Between them, Adorno and Benjamin were pioneers in thinking critically about pop culture—in taking that culture seriously as an object of scrutiny, whether in tones of delight, dismay, or passionate ambivalence.
could say of another was that his work was insufficiently dialectical.
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Their minatory titles, filled with dark talk of “Negative Dialectics” and “One-Dimensional Man,” were once proudly displayed on college-dorm shelves, as markers of seriousness; now they are probably consigned to taped-up boxes in garages, if they have not been discarded altogether.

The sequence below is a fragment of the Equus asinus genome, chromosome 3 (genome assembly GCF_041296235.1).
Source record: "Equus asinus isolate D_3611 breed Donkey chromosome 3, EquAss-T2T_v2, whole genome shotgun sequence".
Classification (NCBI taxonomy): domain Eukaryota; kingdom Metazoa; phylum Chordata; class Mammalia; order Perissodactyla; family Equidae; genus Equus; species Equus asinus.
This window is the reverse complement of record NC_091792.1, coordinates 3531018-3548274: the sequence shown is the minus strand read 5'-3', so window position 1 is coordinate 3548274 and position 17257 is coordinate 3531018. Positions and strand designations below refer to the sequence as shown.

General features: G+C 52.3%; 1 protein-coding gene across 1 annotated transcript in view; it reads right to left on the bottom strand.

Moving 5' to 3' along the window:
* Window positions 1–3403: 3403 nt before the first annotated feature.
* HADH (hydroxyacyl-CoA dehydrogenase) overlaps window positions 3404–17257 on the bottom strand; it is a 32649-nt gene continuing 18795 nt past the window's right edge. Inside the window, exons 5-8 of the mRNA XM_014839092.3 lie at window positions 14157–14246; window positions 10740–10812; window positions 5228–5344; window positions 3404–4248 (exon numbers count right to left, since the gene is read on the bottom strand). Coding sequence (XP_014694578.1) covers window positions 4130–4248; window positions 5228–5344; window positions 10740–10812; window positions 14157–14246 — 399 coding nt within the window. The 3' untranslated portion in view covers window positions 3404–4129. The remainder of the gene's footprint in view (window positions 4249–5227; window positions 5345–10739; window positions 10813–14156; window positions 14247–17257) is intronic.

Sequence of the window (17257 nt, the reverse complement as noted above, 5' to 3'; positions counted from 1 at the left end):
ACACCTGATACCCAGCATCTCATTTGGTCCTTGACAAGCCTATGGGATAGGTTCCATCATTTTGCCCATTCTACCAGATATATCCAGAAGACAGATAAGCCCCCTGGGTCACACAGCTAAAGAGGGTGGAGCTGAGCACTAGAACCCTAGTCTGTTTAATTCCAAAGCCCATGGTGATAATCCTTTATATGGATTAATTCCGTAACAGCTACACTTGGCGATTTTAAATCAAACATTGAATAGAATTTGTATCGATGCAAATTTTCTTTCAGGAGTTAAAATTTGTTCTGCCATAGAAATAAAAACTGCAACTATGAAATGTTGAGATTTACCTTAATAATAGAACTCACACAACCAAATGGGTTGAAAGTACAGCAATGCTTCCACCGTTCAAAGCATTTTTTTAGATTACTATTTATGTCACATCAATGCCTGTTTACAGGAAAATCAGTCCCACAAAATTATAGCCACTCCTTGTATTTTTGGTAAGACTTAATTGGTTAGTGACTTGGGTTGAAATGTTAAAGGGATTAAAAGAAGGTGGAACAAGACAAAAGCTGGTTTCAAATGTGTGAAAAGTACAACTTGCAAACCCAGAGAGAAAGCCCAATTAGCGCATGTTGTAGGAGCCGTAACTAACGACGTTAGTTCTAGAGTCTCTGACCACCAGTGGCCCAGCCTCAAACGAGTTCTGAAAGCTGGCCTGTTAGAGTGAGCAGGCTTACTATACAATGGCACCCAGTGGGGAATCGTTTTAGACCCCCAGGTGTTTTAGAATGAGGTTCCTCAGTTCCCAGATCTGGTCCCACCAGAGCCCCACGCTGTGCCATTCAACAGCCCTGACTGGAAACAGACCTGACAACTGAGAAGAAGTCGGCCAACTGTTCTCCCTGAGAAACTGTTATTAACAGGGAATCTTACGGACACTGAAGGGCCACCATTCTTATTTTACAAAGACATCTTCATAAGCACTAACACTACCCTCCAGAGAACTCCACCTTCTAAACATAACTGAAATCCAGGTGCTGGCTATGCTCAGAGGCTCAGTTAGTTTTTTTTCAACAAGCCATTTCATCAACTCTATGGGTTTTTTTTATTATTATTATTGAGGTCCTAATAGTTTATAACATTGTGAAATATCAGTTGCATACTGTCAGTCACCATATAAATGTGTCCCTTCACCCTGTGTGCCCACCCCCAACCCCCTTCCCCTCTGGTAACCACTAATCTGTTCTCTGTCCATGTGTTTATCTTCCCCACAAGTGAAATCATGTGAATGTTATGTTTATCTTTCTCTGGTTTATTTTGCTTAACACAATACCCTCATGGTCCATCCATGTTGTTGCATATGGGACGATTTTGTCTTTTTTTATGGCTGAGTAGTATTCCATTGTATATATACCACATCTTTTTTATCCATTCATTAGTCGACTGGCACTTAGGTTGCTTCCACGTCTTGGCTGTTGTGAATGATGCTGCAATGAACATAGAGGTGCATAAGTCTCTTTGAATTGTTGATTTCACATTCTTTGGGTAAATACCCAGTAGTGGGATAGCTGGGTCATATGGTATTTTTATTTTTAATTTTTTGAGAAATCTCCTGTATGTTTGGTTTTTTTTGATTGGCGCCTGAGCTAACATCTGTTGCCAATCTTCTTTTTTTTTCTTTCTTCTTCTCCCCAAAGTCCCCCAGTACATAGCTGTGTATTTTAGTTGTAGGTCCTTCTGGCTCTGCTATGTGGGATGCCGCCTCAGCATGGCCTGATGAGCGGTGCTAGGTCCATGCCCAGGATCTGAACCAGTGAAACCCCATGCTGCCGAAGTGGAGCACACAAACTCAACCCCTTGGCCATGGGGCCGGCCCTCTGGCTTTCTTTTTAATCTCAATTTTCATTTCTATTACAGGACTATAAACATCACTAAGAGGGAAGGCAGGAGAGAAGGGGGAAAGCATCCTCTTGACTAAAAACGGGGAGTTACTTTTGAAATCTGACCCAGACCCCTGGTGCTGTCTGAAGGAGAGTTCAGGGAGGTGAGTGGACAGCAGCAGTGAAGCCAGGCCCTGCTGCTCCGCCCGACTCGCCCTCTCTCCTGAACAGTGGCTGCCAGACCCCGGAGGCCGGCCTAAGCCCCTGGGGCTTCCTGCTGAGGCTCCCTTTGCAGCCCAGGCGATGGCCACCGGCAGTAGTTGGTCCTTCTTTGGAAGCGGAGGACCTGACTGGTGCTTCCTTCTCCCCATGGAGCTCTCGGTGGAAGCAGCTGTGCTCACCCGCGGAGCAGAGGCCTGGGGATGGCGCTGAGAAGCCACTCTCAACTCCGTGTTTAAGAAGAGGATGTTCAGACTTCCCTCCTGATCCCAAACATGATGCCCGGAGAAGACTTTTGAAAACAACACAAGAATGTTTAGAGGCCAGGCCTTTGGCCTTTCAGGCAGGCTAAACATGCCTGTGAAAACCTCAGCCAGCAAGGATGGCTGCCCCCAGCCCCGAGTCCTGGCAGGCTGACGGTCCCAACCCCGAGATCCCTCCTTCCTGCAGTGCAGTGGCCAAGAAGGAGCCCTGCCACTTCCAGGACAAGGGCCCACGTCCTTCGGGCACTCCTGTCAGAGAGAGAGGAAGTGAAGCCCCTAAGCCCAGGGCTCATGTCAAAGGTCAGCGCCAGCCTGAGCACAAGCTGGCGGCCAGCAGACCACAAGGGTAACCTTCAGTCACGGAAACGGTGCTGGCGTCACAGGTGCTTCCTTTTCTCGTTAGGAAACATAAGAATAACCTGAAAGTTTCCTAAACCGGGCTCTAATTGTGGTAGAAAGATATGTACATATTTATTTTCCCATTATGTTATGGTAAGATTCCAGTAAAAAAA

Once in a while, the present-day Web designer or business editor may open the books and see in the margins the excited queries of a younger self, next to pronouncements on the order of “There is no document of culture which is not at the same time a document of barbarism” (Walter Benjamin) or “The whole is the false” (Adorno).
In the nineteen-nineties, the period in which “The Corrections” is set, such dire sentiments were unfashionable.
With the fall of the Soviet Union, free-market capitalism had triumphed, and no one seemed badly hurt.